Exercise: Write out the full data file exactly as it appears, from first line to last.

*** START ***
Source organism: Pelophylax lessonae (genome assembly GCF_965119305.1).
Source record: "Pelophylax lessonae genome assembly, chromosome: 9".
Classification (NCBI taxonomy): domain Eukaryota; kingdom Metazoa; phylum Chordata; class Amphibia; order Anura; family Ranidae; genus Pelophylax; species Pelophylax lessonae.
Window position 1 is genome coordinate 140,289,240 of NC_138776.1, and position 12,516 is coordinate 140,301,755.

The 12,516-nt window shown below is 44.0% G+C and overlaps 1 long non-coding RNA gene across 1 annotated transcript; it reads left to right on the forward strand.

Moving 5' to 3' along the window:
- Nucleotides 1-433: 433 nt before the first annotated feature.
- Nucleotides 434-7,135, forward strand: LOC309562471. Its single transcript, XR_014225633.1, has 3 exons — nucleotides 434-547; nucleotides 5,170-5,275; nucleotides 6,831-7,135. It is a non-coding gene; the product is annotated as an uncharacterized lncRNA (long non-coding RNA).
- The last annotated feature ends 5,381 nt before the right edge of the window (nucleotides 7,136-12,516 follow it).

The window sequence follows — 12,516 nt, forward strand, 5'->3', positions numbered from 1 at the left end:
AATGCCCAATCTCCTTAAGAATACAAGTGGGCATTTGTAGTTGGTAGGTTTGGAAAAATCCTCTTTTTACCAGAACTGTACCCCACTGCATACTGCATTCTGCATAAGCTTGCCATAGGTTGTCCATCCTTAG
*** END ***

Source organism: Pelophylax lessonae (genome assembly GCF_965119305.1).
Source record: "Pelophylax lessonae genome assembly, chromosome: 9".
Classification (NCBI taxonomy): domain Eukaryota; kingdom Metazoa; phylum Chordata; class Amphibia; order Anura; family Ranidae; genus Pelophylax; species Pelophylax lessonae.
Window position 1 is genome coordinate 140,289,240 of NC_138776.1, and position 12,516 is coordinate 140,301,755.

The 12,516-nt window shown below is 44.0% G+C and overlaps 1 long non-coding RNA gene across 1 annotated transcript; it reads left to right on the forward strand.

Moving 5' to 3' along the window:
- Nucleotides 1-433: 433 nt before the first annotated feature.
- Nucleotides 434-7,135, forward strand: LOC309562471. Its single transcript, XR_014225633.1, has 3 exons — nucleotides 434-547; nucleotides 5,170-5,275; nucleotides 6,831-7,135. It is a non-coding gene; the product is annotated as an uncharacterized lncRNA (long non-coding RNA).
- The last annotated feature ends 5,381 nt before the right edge of the window (nucleotides 7,136-12,516 follow it).

The window sequence follows — 12,516 nt, forward strand, 5'->3', positions numbered from 1 at the left end:
AATGCCCAATCTCCTTAAGAATACAAGTGGGCATTTGTAGTTGGTAGGTTTGGAAAAATCCTCTTTTTACCAGAACTGTACCCCACTGCATACTGCATTCTGCATAAGCTTGCCATAGGTTGTCCATCCTTAG